We’re number one.
More rabid bats have been found this year in the Santa Clarita Valley than in any other region of Los Angeles County, according to data from the county health department.
As of Friday, 23 rabid animals – all bats – had been identified since Jan. 1 throughout Los Angeles County. Nine of them were found in the Santa Clarita Valley, and most of them in recent weeks.
A normal tally would be 8 to 10 for the entire county in a full year, officials say.
Year to date, no other part of Los Angeles County has so high a concentration as the SCV. Locally, the rabid bats have been found in a variety of places – on the ground near a school in Valencia, in a pool in Saugus, in a dog’s mouth at a local condo complex.
Their distribution throughout the SCV is quite even. Of the nine found so far in the SCV, a health department map (below) shows five of them inside Santa Clarita city limits in Newhall, Valencia, Saugus and Canyon Country. Four were found in the unincorporated communities of Stevenson Ranch and Valencia-Westridge.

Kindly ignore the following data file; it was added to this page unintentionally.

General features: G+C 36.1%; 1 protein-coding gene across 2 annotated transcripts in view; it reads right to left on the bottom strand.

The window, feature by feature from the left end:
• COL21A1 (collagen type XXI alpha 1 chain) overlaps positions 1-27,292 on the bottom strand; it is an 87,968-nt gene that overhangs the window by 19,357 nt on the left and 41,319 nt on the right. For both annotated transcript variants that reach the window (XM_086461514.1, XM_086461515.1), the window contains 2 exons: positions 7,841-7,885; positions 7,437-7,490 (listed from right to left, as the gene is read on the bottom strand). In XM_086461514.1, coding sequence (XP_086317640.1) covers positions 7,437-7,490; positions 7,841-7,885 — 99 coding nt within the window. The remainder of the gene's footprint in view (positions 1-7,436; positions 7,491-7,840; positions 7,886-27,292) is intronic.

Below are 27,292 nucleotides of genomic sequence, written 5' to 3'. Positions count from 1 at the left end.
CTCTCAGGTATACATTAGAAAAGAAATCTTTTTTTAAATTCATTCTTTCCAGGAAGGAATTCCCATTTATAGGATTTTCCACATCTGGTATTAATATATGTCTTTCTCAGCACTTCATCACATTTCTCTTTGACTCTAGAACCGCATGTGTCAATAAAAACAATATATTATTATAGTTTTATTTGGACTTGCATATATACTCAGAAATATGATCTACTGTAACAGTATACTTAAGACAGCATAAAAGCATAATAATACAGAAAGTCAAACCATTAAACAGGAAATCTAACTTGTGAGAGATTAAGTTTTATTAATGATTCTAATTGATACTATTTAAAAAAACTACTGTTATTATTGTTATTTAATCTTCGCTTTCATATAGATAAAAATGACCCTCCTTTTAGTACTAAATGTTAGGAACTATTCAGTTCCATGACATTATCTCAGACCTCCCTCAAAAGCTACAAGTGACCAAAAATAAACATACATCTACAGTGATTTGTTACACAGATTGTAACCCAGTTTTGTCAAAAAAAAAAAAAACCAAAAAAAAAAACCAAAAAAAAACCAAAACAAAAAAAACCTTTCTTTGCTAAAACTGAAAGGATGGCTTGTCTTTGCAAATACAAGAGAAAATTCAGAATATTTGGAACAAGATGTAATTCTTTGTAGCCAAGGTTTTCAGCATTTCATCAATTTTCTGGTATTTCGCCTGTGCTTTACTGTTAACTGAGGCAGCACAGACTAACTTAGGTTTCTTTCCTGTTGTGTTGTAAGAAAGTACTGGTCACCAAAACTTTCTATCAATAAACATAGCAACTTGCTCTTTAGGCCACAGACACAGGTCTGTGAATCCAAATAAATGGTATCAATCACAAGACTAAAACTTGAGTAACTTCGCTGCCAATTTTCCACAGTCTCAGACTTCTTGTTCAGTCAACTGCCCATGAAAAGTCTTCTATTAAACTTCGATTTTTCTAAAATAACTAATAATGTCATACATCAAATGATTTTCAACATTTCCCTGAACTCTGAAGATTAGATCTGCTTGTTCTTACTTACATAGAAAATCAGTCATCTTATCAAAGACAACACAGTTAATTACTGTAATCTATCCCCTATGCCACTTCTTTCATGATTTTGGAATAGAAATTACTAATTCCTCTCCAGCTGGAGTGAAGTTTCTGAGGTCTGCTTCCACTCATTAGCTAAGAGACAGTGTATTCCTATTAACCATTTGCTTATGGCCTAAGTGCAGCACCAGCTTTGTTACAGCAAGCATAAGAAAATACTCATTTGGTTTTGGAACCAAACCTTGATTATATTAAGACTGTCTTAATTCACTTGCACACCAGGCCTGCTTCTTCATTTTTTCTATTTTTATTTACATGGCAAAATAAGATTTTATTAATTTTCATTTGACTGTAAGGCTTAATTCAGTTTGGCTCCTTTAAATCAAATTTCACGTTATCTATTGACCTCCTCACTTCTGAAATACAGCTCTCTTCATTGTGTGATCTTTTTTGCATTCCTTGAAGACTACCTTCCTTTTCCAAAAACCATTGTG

While bats are by far the most likely animals to carry rabies in Los Angeles County, the Health Department points out that most bats do not carry rabies, and they generally try to avoid humans.
“Bats seen flying in daylight, or found on the ground, are more likely to have rabies,” county health officials say. “Never touch a bat or other wild animal. If you pick up a bat with your bare hands, you may be bitten and exposed to rabies.”
Bite marks from a bat can be small and difficult to see. The Health Department advises calling Animal Control if one is found indoors near a sleeping person, young child, adult who cannot speak, or a family pet.
The Centers for Disease Control and Prevention note that bats are good for the environment because they eat harmful insects and pollinate plants.
Furthermore, according to CDC, bats aren’t blind, they aren’t rodents and they don’t suck your blood – but if one bites you, you should call 911 immediately because if it is rabid, you could die. Rabies is a virus that infects the central nervous system, ultimately causing disease in the brain and death.
Distribution of rabid bats throughout the SCV as of Sept. 2, 2011.
Distribution of rabid bats throughout Los Angeles County as of Sept. 2, 2011.